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San Pedro de la Roca Castle and the Military Might of Spain in Cuba

San Pedro de la Roca Castle and the Military Might of Spain in Cuba


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Top quality cigars and contagious rhythm have long been associated with the Caribbean’s largest island. Cuba, though, has also played a significant role in the Caribbean and, indeed, world history. As a result, there are many historic monuments on the island nation. One of the most remarkable of these is San Pedro de la Roca Castle, recognized as being of great historical importance by UNESCO.

The History of Castillo de San Pedro de la Roca, Cuba

The castle is located not far from the historic city of Santiago de Cuba. During the colonial period (1500-1898), it was one of the most strategic sites in Spain’s extensive empire and its inhabitants became incredibly wealthy.

As Santiago was raided by both French and English pirates in the 16th and early 17th century, a small fortress had been erected on the rocky promontory at San Pedro to guard the city. In the early 1600s, the governor commissioned an Italian military engineer to design a large fortress to protect the entrance to the bay of Santiago. It was also to protect the city from both pirates and the enemies of Spain.

This massive undertaking took more than 60 years to complete since the fortifications had to be cut into the rock. Construction was also often halted because of funding issues. As a result, in 1662 English privateers were able to seize Santiago de Cuba for a period, during which time they sacked and looted the city and some of the fortifications at San Pedro were destroyed.

Military engineering to protect the city of Santiago (Glogg, P / CC BY 3.0 )

After the withdrawal of the privateers, the Spanish colonial authorities hastened to complete the fortress. In particular, new artillery platforms were constructed. The new additions helped to protect the city of Santiago from attacks in the 1690s and 1700s until the threat of pirates and privateers receded in the eighteenth century. By the early 19 th century the Spanish colonial authorities used part of the fortress as a prison for political prisoners.

During the Spanish-American war, Castillo de San Pedro de la Roca was embroiled in the Battle of Santiago de Cuba in 1898, a decisive American victory. After the withdrawal of the Spanish from Cuba, the fortress was no longer garrisoned, and it fell into a state of disrepair. It was later damaged by two earthquakes but was restored in the 1960s by the government of Fidel Castro.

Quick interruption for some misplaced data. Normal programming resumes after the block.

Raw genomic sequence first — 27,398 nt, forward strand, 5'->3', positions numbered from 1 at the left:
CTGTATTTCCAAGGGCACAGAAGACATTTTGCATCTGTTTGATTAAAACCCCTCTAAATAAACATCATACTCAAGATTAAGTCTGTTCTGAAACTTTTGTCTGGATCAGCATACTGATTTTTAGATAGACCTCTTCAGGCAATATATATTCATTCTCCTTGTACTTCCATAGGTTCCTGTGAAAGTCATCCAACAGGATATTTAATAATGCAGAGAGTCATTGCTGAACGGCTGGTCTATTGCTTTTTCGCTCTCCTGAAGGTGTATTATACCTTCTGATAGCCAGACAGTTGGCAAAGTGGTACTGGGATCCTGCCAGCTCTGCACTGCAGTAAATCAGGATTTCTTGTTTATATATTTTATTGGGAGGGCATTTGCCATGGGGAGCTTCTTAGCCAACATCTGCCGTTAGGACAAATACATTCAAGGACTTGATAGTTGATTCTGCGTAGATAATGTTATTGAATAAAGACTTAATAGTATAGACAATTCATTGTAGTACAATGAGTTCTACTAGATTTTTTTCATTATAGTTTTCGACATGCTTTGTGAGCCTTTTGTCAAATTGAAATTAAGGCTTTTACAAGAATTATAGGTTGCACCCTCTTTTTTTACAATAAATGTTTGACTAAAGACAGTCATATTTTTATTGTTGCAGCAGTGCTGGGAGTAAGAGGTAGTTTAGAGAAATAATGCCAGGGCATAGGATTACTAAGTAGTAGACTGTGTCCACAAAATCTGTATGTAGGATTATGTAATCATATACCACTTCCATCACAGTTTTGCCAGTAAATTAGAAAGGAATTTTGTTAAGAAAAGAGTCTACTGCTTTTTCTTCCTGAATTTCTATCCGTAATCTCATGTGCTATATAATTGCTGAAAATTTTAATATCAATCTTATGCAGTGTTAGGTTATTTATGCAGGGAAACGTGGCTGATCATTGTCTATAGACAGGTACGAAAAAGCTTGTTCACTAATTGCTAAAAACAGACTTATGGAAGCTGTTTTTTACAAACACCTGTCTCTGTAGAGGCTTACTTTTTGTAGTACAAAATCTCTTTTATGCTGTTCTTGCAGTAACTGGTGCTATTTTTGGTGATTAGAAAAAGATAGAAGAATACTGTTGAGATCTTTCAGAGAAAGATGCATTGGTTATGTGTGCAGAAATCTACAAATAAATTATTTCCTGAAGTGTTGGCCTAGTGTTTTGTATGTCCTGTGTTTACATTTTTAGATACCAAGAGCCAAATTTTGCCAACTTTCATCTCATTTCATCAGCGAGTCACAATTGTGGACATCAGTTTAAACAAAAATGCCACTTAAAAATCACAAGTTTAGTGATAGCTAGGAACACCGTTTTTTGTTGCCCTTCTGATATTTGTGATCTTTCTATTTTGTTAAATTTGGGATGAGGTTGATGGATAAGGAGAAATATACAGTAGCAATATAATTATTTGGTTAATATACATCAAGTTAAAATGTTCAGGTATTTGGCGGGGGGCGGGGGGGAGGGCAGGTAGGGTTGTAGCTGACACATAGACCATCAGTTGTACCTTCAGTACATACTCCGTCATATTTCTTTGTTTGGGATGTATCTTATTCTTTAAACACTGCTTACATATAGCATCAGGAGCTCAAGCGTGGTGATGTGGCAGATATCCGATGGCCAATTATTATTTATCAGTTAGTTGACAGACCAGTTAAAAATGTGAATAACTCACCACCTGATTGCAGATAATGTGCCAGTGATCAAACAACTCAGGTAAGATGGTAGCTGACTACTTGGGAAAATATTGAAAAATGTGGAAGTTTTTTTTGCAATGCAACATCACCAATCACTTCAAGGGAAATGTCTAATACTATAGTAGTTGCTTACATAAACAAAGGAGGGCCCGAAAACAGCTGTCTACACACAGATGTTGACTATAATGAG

The Platforms and Many Layers of San Pedro de la Roca Castle

The fortress is built on a rocky head known as El Morro in the southeast of Cuba. Although the design was based on classic Renaissance military architecture principals, it was adapted to local conditions.

The castle was built on a number of levels in a geometric format. The levels are all linked by a series of stairs and the castle is a complex network of batteries and defensive strongholds .

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The labyrinth of levels within the fortress (Martin / CC BY ND 2.0 )

At the top of the castle is the bastion or citadel. At the lowest level near the shore are a fortified gun platform and a guard post. The next level consists of a gun platform from where the quarters of the gunners, a magazine that once stored gun powder , and artillery shells can be seen. Above this platform are another two platforms that once held batteries of cannons . These allowed the garrison to fire on any enemy ships that were threatening Santiago de Cuba.

The main castle is connected to two smaller forts built in the late seventeenth century. A semaphore or telegraph tower used for communication was constructed in the mid-19 th century and a lighthouse was also added at this time. Two more batteries were added just before the Spanish-American war. The site is generally recognized to be one of the best-preserved examples of Spanish Colonial military engineering in all of the Caribbean, and indeed, Latin America.

Getting to San Pedro de la Roca Castle

Santiago de Cuba is a major tourist attraction and there is plenty of accommodation near San Pedro de la Roca Castle. It is possible to hire a taxi to the fortress where admittance is charged, and a permit is needed to take photographs. Be prepared for a steep walk when visiting the old castle which offers visitors incredible views of the sea. It is also possible to walk along the walls.


Torreón de la Chorrera